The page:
Tuesday, October 24, 2006

I'm off to the Palais de Justice

I'm off to the Palais de Justice, and I'm not just sightseeing.

Today is the occasion of the second al Durah/France2 defamation trial, that of defendant Pierre Lurçat :

Lurçat, 39, a Jerusalem resident and president of an association called Liberty, Democracy and Judaism, was sued because he is the leader of an organization listed as the legal operator of a Web site, www.liguededefensejuive.com, that urged readers to attend a planned demonstration against France2 in 2002: "Come demonstrate against the lies of France2," it said, "and the gross manipulation with an award for disinformation to France2 and Charles Enderlin."

Those of you who are used to the free-for-all that is the internet are probably more than a bit perplexed as to what the big deal is here. That this sort of statement could be a cause of action in any court in a country that considers itself to be a modern, developed, progressive nation--not to mention a bastion of liberty--is ludicrous.

Let's put aside for the moment the question of whether the accusations this defendant made against France2 and Enderlin are true, as blogger and historian Richard Landes (and, in the interests of full disclosure, acquaintance and friend of mine) has suggested at his website Second Draft and his blog Augean Stables.

Forget it? Isn't it of the utmost importance? Absolutely of the utmost importance. I happen to believe the evidence is strong that both France2 and Enderlin may have done exactly what Lurçat and the other two defendents have accused them of doing (at the very least the plaintiffs almost certainly lied in their original allegations that the Israelis deliberately killed the boy, and about the amount of footage they had and what it showed; I've written at some length on al Durah/France2 before, here and here.)

I'll be writing more about the many issues involved in these cases (Landes has written a piece on the "justice" involved in the verdict from the first trial, that of Karsenty; he rightly calls it "aristocratic justice"--which, of course, is an oxymoron--and likens it to that initially extended to Dreyfus). But for the moment, I merely stand in awe of the colossal arrogance of France2 and Enderlin, and the contempt they show for freedom of speech and for the right to demonstrate peacably, by the mere act of bringing these lawsuits.

Can you imagine a similar lawsuit brought by CNN, for example, or NPR, in the US? I'm not a fan of the journalistic standards of either organization, but that low they would not go.

Of course, one of the reasons is that US law would not let them; defamation, especially of a public figure, is exceptionally hard to prove under common law rules such as that of NY Times vs. Sullivan, which established the standard that:

The First Amendment protects the publication of all statements, even false ones, about the conduct of public officials except when statements are made with actual malice (with knowledge that they are false or in reckless disregard of their truth or falsity).

France's justice system has a very different standard, as France2 and Enderlin were well aware before commencing these particular suits. It's also of note--in a sort of poetic, metaphoric way--that in France the trial is being held in a building known as a "palace" (there's that aristocratic echo being sounded again), while Lurçat's association is called "Liberty, Democracy, and Judaism," in what I imagine might be a somewhat ironic commentary on the famous sentiment of the French revolution "Liberty, Equality, Fraternity."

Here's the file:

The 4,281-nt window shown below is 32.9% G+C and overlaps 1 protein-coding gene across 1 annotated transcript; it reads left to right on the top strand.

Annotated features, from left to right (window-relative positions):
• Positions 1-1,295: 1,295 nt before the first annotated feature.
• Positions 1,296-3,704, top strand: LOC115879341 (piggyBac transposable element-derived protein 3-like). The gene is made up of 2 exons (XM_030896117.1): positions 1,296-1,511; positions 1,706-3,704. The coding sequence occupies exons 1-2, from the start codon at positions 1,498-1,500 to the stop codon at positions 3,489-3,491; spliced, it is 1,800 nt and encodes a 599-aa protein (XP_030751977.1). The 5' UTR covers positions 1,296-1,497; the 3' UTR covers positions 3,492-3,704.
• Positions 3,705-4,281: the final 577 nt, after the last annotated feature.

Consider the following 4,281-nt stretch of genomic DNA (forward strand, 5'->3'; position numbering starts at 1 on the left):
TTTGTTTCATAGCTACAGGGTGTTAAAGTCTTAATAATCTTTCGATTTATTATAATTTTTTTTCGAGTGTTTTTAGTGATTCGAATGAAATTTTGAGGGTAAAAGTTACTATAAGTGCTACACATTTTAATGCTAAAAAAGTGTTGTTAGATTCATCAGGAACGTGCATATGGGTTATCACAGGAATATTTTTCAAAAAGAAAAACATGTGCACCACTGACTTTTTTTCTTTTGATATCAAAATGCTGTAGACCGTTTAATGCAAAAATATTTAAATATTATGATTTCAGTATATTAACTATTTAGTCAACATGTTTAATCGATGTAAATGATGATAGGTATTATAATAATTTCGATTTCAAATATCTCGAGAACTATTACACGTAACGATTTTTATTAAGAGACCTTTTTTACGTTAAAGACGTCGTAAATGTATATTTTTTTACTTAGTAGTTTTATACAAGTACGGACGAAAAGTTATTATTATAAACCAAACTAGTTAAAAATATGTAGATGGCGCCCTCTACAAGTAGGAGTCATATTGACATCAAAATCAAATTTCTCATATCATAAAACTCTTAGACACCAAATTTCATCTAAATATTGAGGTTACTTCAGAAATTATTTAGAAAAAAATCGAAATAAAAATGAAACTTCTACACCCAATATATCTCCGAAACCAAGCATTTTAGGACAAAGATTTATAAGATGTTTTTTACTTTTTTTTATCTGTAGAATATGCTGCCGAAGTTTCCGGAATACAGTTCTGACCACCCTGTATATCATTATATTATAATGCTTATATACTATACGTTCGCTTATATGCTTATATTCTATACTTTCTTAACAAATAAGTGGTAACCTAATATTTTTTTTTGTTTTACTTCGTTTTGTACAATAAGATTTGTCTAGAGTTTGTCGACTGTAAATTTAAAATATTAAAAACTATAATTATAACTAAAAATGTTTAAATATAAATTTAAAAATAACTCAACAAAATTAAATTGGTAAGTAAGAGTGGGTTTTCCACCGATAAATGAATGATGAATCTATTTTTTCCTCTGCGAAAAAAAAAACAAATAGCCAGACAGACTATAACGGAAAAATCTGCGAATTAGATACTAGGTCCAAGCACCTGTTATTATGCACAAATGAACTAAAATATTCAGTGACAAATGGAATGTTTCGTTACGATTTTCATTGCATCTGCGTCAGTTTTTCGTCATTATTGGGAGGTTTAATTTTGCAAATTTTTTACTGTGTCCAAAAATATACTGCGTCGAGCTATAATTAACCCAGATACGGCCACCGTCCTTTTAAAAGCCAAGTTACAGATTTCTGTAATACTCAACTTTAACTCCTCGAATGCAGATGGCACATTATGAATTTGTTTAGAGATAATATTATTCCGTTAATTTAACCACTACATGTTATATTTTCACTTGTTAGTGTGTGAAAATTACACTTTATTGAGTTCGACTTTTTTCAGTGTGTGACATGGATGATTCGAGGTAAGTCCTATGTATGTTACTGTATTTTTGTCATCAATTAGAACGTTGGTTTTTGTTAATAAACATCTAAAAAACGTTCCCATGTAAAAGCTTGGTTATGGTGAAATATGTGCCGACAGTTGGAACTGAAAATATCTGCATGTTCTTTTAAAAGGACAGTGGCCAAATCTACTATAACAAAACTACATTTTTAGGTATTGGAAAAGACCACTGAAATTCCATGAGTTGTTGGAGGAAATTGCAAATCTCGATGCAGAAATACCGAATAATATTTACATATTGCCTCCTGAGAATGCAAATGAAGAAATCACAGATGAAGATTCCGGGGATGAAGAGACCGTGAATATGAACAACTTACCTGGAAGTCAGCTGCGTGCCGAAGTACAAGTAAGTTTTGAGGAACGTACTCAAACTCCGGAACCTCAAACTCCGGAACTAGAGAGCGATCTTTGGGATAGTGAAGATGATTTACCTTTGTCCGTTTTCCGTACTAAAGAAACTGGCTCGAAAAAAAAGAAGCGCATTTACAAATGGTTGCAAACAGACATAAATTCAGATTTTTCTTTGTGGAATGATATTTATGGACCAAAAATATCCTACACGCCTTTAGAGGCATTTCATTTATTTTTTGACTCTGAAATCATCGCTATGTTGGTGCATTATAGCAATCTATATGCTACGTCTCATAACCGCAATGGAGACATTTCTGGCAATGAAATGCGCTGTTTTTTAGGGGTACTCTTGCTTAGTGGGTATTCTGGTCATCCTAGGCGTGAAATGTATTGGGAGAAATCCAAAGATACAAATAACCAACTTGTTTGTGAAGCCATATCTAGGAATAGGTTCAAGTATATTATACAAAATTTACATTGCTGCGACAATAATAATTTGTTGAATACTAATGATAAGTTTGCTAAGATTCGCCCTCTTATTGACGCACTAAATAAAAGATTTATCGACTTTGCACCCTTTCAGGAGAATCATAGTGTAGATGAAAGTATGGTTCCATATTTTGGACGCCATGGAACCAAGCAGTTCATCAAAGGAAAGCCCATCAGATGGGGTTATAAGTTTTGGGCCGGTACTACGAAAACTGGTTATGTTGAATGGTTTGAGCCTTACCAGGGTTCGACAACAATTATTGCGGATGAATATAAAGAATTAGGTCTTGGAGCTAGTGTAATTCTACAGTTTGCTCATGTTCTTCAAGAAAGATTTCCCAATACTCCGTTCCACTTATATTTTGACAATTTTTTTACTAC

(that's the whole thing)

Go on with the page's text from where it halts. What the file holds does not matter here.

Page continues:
What sort of liberty is it that produces a legal system that allows a well-known reporter a cause of action against a private citizen for calling his news report a lie? And what sort of liberty is it that produces a legal system that does away with the presumption of innocence for that defendant? (See pages 13-14 of this document for clarification; it appears to be up to the defendants here to prove Enderlin lied rather than for Enderlin to prove he told the truth and that they acted malaciously, as in the US.)

It's been raining off and on in France ever since I've been here. I've had an excellent trip thus far, absorbing the beauty of the buildings, the people, the fashion, the food (ah, above all the food!) and the general ambience.

But I can't ignore the chill that's in the air here, and I'm not talking about the weather. That a news organization cannot be criticized by a private citizen such as Lurçat (or previous defendent Philippe Karsenty or upcoming defendant Charles Gouz) without such citizens being afraid of being slammed with a lawsuit should rightly send a shiver down the spine of every freedom-loving citizen of the world.

It's no accident, of course, that the law under which Karsenty, Lurçat, and Gouz are being prosecuted is the same one that was used to convict Emile Zola of defamation for his critical role in writing about the Dreyfus affair.

Zola declared:

In making these accusations, I am fully aware that my action comes under Articles 30 and 31 of the law of 29 July 1881 on the press, which makes libel a punishable offense. I deliberately expose myself to that law.

Zola was convicted of libel in 1897; he fled the country but ultimately returned and the charges against him were dismissed. He died a few years later under "mysterious circumstances" and never lived to see Dreyfus exonerated.

But I'll give Zola the final word today. What he said was true then, although the wheels of justice ground slow. I hope his words are as true now as they were then, and that events will move far more quickly toward that desired end:

The truth is on the march, and nothing shall stop it.

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